The Tulsa District's Central Oklahoma Area Office, is staying busy with military construction projects related to the Air Force's newest air refueling platform.
Seven of the 11 military construction projects the team is currently supporting are related directly to depot maintenance of the KC-46A Pegasus, said Daniel de Robles, Area Engineer at Tinker Air Force Base. de Robles oversees a staff of more than 40 people including 20 engineers from varying disciplines, construction control representatives, administrative support staff and interns.
"Our current, largest project is a $120 million two-bay hangar for the KC-46A program. The hangar is the first of its kind, combining several types of maintenance capabilities usually done in separate facilities," said de Robles. "The facility is 130,000 square feet, with each of its two hangar bays reaching over 100-feet tall."
The Air Force acquired the site in 2014 and construction began in 2016. Three years into construction, the team is looking at another decade of construction and projects related to KC-46A depot maintenance.
The projects will culminate in a KC-46A campus consisting of 14 hangar bays, a Systems Integration Lab, airfield aprons and a taxiway. Total construction costs will exceed $600 million.
The Department of Defense divides maintenance of weapon systems and mission support assets into field level maintenance and depot level maintenance.
Field level maintenance occurs at the location the aircraft, vehicle or ship is assigned. Depot level maintenance includes overhauling or rebuilding materiel after a predetermined time frame, usually several years, in operation.
Each military branch operates its own organic depot-level maintenance facilities but the U.S. Army Corps of Engineers is the agency tasked with building those facilities for the Army and Air Force.
The KC-46A is in its infancy compared to the Air Force's other refueling platforms, the KC-135 Stratotanker and the KC-10 Extender, and likely won't require depot-level maintenance for several years.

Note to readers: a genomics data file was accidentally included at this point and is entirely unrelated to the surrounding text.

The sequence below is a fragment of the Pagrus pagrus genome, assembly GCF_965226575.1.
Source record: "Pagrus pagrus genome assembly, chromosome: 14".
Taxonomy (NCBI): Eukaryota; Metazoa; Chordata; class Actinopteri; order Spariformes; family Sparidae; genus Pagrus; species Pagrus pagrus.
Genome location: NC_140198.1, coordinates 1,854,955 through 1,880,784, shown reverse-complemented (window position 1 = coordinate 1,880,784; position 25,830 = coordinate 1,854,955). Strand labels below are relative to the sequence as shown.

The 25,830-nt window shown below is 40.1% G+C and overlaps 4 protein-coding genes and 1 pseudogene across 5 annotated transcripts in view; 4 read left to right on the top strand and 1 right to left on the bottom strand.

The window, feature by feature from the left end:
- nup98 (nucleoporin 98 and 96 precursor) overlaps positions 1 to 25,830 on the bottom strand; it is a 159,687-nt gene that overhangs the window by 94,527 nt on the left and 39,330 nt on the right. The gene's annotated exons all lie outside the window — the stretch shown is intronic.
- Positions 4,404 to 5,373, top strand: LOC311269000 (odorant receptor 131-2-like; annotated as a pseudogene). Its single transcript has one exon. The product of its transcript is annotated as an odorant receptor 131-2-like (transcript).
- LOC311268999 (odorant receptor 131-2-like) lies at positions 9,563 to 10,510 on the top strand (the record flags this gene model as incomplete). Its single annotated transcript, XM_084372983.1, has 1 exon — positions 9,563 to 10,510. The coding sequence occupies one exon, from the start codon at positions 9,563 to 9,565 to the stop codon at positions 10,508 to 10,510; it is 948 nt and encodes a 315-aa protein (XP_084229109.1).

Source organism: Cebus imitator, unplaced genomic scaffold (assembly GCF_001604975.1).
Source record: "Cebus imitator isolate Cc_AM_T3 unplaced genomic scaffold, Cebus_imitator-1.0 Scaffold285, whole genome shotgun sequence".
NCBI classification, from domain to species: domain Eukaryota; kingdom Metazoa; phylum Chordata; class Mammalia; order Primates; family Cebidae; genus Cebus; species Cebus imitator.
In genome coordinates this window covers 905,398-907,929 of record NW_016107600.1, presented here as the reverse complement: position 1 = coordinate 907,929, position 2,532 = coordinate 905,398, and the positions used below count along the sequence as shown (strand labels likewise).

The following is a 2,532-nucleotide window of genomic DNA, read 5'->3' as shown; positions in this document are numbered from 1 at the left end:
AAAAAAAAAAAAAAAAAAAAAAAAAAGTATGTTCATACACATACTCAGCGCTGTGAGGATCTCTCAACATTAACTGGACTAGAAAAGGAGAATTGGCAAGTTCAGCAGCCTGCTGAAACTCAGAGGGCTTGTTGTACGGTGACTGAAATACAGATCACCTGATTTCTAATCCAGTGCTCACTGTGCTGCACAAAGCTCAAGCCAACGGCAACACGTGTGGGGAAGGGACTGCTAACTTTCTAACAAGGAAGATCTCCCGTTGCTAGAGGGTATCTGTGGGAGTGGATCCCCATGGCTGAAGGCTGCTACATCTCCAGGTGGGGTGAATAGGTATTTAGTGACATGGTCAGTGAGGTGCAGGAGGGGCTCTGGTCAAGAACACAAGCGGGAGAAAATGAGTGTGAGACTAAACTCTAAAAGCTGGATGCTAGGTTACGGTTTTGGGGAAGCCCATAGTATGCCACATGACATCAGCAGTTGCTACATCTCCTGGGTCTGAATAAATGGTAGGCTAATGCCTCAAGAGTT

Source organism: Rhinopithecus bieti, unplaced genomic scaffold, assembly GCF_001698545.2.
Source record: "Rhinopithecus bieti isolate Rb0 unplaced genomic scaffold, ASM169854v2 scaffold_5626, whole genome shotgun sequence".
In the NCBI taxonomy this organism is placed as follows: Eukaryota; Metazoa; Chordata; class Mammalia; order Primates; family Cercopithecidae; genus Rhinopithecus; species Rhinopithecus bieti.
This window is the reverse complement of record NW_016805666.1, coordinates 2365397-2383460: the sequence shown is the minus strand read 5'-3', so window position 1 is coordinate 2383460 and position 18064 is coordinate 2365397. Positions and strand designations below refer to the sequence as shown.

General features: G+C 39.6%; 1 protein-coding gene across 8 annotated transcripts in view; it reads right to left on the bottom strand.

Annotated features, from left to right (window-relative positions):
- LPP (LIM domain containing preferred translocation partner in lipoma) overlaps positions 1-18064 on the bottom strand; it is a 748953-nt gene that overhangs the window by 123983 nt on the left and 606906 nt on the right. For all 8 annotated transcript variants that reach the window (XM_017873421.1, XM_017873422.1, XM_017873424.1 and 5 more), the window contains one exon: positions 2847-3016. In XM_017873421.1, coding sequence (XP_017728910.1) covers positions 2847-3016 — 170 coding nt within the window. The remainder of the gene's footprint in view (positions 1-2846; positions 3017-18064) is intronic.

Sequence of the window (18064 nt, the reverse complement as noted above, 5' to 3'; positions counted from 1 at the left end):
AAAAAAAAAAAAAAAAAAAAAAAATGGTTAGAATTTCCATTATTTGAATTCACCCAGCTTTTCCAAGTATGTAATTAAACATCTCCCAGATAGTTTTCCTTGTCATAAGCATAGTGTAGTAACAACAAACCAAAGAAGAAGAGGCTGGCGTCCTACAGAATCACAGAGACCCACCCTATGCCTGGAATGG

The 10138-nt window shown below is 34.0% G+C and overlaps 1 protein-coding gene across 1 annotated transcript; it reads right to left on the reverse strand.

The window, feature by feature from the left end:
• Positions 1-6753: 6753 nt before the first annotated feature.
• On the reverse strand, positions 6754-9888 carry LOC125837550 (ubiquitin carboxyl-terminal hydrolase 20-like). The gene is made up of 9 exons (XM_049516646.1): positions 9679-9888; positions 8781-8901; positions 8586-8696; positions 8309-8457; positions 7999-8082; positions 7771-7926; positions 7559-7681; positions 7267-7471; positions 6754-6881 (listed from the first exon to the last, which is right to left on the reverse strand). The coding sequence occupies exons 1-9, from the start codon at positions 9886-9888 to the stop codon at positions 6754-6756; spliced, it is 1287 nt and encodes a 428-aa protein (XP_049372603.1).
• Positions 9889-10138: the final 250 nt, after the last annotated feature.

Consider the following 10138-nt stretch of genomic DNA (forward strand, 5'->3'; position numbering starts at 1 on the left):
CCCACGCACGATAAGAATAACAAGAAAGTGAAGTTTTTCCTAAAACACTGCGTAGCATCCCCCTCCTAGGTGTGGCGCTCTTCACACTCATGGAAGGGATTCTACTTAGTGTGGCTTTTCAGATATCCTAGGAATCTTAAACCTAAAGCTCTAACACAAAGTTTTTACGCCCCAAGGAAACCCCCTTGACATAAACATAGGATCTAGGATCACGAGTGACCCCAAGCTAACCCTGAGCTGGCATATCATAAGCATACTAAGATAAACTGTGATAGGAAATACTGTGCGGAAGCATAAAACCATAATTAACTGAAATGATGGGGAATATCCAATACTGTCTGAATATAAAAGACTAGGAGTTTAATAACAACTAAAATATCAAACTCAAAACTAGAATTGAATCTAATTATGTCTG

"We want the warfighter to have high quality facilities delivered on time. The depot-level work may come quicker than expected," said de Robles. "The Air Force may use the facilities to maintain other aircraft when they aren't working on the KC-46A aircraft. There may be unscheduled maintenance needed. We have to be ready for that."
Project engineers deal with a near-constant stream of submittals, meetings and communication requirements. According to Army Capt. Brian King the engineering isn't the most difficult aspect of their work.
"I would say the most challenging thing is trying to prioritize and balance my time among the multiple projects and other requirements," King said.
Though the team has time before the first KC-46As roll in for depot-level maintenance, de Robles said his team is very mindful of the 'why' behind all of the military construction work.
"We have active duty reservists, veterans, military spouses and parents of military members on staff. So, it's not just our job it's personal. It's an honor to get to play a part in this global mission. We want the warfighter to have high quality facilities delivered on time."